Book Review - The Hacker Diaries - Confessions of Teenage...

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Author: ThePsykoLocation: California PostPosted: Mon Sep 29, 2003 6:47 am    Post subject: Book Review - The Hacker Diaries - Confessions of Teenage...
The hacker diaries - Confessions of Teenage Hackers

Author: Dan Verton
Publisher: Osborne Mcgraw - Hill
Book Specifications: Hard Cover, 212 pages
Category: Non-Fiction
Special Discounted Security Forums Price : 7.49 UK GBP -
ISBN: 0-07-222364-2 The hacker diaries - Confessions of Teenage Hackers The hacker diaries - Confessions of Teenage Hackers


This book chronicles the rise (and sometimes fall) of almost a dozen individuals who found themselves drawn to the Internet underground and eventually making a name for themselves among the "hacker" community.


Having myself been involved in the darker areas of the Internet for many years, I felt this book would be a nice break from the loads of technical manuals which have been my only source of reading material. Interestingly, I found myself identifying with some of the common threads that wove through each of the stories, most of which I found fascinating while at the same time somewhat disturbing. Not being a big fan of biographies I had prepared myself for some tedium as I worked my way through the book, but found myself unable to put it down at times and quickly returning to it when I did have to walk away from it.

Since this wasn't a technical book, providing a quick overview isn't quite as simple as listing chapter subjects and their contents, however a brief overview of each story follows:


The book has 8 chapters, each focusing on one or two stories, and 3 index sections containing additional information about teenage 'hacking'.

Chapter I: "Genocide": From Columbine to Hacking
Chronicles the birth of the infamous hacking group Genocide 2600, including their brushes with the FBI.

Chapter II: Rebels: Joe Magee and "Noid"
Details how two teens from different lifestyles embarked on similar paths to make their mark on the Underground.

Chapter III: The Hunt for Mafiaboy: Operation Claymore
Tells the story of the infamous Mafiaboy, from how he got started to how he was tracked down and eventually apprehended.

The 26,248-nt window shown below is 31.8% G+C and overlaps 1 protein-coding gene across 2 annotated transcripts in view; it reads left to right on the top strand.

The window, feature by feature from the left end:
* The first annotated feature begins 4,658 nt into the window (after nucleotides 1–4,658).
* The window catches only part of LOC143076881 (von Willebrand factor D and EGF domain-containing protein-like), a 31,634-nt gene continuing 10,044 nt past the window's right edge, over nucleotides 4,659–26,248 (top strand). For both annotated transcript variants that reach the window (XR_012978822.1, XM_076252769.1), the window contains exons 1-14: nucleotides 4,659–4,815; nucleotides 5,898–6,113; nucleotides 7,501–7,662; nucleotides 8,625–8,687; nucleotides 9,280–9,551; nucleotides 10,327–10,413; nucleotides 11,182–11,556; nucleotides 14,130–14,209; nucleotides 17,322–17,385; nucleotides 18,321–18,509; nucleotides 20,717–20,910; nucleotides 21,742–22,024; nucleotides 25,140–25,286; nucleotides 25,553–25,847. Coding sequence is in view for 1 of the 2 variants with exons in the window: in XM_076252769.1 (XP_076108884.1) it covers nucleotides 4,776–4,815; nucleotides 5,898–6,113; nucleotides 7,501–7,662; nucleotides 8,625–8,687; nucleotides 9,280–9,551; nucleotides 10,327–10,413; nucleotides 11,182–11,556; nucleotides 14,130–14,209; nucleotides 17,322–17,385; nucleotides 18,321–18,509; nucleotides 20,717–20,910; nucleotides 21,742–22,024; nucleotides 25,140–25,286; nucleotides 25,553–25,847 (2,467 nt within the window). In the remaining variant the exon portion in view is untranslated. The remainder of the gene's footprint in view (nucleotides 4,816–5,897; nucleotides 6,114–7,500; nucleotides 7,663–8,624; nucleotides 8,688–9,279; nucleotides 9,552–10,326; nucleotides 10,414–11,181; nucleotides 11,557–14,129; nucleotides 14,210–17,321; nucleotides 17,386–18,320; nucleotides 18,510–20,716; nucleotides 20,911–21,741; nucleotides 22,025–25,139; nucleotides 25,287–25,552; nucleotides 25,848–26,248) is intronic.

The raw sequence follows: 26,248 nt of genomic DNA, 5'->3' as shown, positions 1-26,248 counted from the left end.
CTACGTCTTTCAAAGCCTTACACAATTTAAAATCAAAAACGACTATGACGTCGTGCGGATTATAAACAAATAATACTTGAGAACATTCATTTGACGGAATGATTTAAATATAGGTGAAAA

Chapter VI: A Tale of Two Script Kiddies: Pr0metheus and Exploitation
Two angry teens who found a way to release their frustrations with the world around them through website defacements.

Chapter V: World of Hell
Never heard of Cowhead2000? This is his story and how the World of Hell group came to be.

Chapter VI: Cyberchic: Starla Pureheart
When most people think of Teenage Hackers, they picture young males furiously pouding away on their keyboards at all hours of the night. This is the story of one female who defied that conventional thinking and went on to win the Ethical Hacking contest at DefCon - the largest hacker convention worldwide.

Chapter VII: Unlikely White Hat: Willie Gonzalez
The story of one gifted teen who took a different approach and strayed away from the 'darker side', going on to a successful career in Information Security.

Chapter VIII: Tinker, Teenager, Hacker, Spy: The H.D. Moore Story
Yet another brilliant teen who found his knowledge and skills led straight to a knock on his front door. Unlike most unannounced visitors however, this one wasn't to apprehend or question but to offer a job with the Air Forces' intelligence and information warfare program.

A: Two Decades of Teenage Hacking
B: Making Headlines over the Years
C: Hacking on the Web

Style And Detail

Well laid out, with the teens stories tied neatly together by the forward and afterword. Although at first the stories seem to be somewhat unrelated, they all share a common thread which all comes together at the end.


I found the book much more interesting to read than I had expected. Although I didn't personally agree with some of the methods employed by the subjects or their line of thinking, I found myself relating to, and thusly respecting, their fascination with and desire to learn computers from the inside out. A great read for anybody involved in the computer security industry, and a book I wish everybody who has ever viewed teenage hackers as merely angry punk kids with no morals or direction would read.

This book should be mandatory reading for everybody involved in "homeland security".

Security Forums Discount

The publishers Mcgraw Hill have kindly setup a discount section for Security Forums' users. Discounts can be up to 30% off the RRP and postage is free on all orders over 20 in the UK & Central Europe.


Highly Recommended 8 / 10

This review is copyright 2003 by the author and, and may not be reproduced in any form in any media without the express permission of the author, or Security-Forums Dot Com.

Author: DarksideLocation: London, UK PostPosted: Wed Aug 04, 2004 1:33 pm    Post subject:
This gives a nice look into the mindset of the teens that get into hacking. It's a bit weird to read all the horror stories of just a simple 'warning' to a full out right monitoring of an individual. All in all, a good read.


Author: CyberCowboyLocation: Louisiana PostPosted: Sun Aug 22, 2004 1:58 am    Post subject: Enjoying this Book
I'm currently in the midst of reading this book and am finding it quite enjoyable. Love reading about real life events and situations versus fiction.

Author: White ScorpionLocation: The Netherlands PostPosted: Sun Aug 22, 2004 2:22 am    Post subject:
well, it sounds nice, perhaps, when i have the time, i will get me a copy too...
i always like reading about hacking,social engineering and cracking Smile

Author: ThePsykoLocation: California PostPosted: Sun Aug 22, 2004 2:38 am    Post subject:
It was a surprisingly good read. Definitely not a "how to" book, but interesting nonetheless

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